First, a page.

At the same time, there’s a huge labor shortage occurring across the country. Employers are desperate for workers, and this gives employees leverage. Between all the people who can make more money on unemployment + stimulus money, fear of catching Covid at work, hours being cut, and not having to pay rent and mortgage, there’s less incentive to go to work anymore. Employers are being forced to raise wages to compete for those who are willing to work.
Profit margins are being chipped away from what seems like every angle, and this coincides with arising cost of goods. So what lies ahead? Of the seven leading World Reserve Currencies that have existed since the 1400s, no currency has ever lasted longer than 110 years as the World Reserve Currency, according to this article. The USD is fast closing in on that mark.
With interest rates at near-zero and trillions of fresh greenbacks rolling off the presses to keep the people from starving, what measures does the Fed have left? How much longer can the USD remain useful to those of us who just want to make enough to feed a family and maintain a lifestyle worth living?
One option the Fed has is a CBDC (Central Bank Digital Currency), which would allow them to take interest rates negative. Think about that: its not expensive enough to just watch your savings get devalued as inflation runs amok. With a CBDC you might actually have to pay for the privilege of holding onto your money.
If you think this sounds far fetched, you can read this article or some recent comments by the Fed in regards to a CBDC. Also note that China is testing their digital yuan as we speak, and several other countries are at least one step ahead of “can’t wrap our heads around not having it”.
The main motivator for negative interest rates, presumably, is to incentivize spending and stimulate the economy. This will, in theory, slow the demise of the government currency. But will it slow it’s fall from grace in the eyes of the people? Probably not, particularly when there’s better alternatives: gold, silver, land, physical assets, and of course all of the different cryptocurrencies in the expanding blockchain economy.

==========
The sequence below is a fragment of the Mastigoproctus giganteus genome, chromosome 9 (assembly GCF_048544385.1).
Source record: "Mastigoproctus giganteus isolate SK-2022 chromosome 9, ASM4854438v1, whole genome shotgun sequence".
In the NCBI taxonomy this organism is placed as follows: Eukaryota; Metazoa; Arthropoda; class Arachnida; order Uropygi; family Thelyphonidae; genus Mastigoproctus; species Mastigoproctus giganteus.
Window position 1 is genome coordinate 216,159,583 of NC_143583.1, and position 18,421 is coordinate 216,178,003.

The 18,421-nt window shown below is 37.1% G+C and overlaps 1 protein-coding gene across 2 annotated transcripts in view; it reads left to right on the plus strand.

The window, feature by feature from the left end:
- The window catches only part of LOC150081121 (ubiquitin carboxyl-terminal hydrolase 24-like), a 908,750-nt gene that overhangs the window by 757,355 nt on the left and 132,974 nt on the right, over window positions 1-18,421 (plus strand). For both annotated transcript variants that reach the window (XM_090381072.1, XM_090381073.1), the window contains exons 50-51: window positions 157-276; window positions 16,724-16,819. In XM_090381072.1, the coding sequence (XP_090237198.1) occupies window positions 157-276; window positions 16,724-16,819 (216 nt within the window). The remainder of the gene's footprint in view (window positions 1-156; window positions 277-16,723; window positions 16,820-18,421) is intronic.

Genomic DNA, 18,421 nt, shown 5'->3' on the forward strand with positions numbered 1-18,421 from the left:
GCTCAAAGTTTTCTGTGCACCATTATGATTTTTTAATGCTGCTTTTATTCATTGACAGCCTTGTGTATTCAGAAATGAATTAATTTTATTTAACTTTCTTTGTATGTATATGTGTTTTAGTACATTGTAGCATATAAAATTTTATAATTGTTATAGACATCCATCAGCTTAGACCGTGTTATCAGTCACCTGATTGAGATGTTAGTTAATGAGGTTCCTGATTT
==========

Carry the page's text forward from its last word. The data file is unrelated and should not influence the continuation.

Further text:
Do you see why the government is desperate to find a way to regulate crypto and all of the exchanges people rely on to acquire it? The question on our minds, then, should be whether they’ll succeed. The good news is that there will always be profit in developing a new cryptocurrency they can’t regulate, so bright minds will always be attracted to that task.
We have the internet to thank for this. Even as it advances the most sophisticated surveillance scheme in history, it’s done just as much for liberating the flow of info and commerce. Sure, it’s not perfect. But blockchain is the next step in the equation. It won’t be perfect, either. But it is the future of the internet, and it's an opportunity for businesses and individuals alike to reclaim some of their economic power. After all, that power is better off in your hands than in the hands of bureaucrats who can’t stop the country from living out one of the most relevant cautionary tales we were taught in K12 (talking about Weimar again).
In the meantime, you can future proof your business by giving yourself an edge in online marketing. Your #1 most important measure of value in marketing strategy is cost-effectiveness. Specifically, it's how many leads and sales you get for every dollar you spend. That’s why it's important to know about marketing strategies that don’t have a recurring cost. This blog post covers five ways you can see long-term returns from your marketing investment at a fixed price:
We want to emphasize to local businesses that there are several things you can do to increase website traffic, and some of them are small, zero-cost habits that you can adopt into your daily routine. The biggest one? Know the value your website provides your customers, and send them there whenever it’s applicable. You can read the post for the rest:
The other blog post we published in the last month was a straightforward explanation of what, exactly, a website knows about its users:
Thanks for reading. Until next time.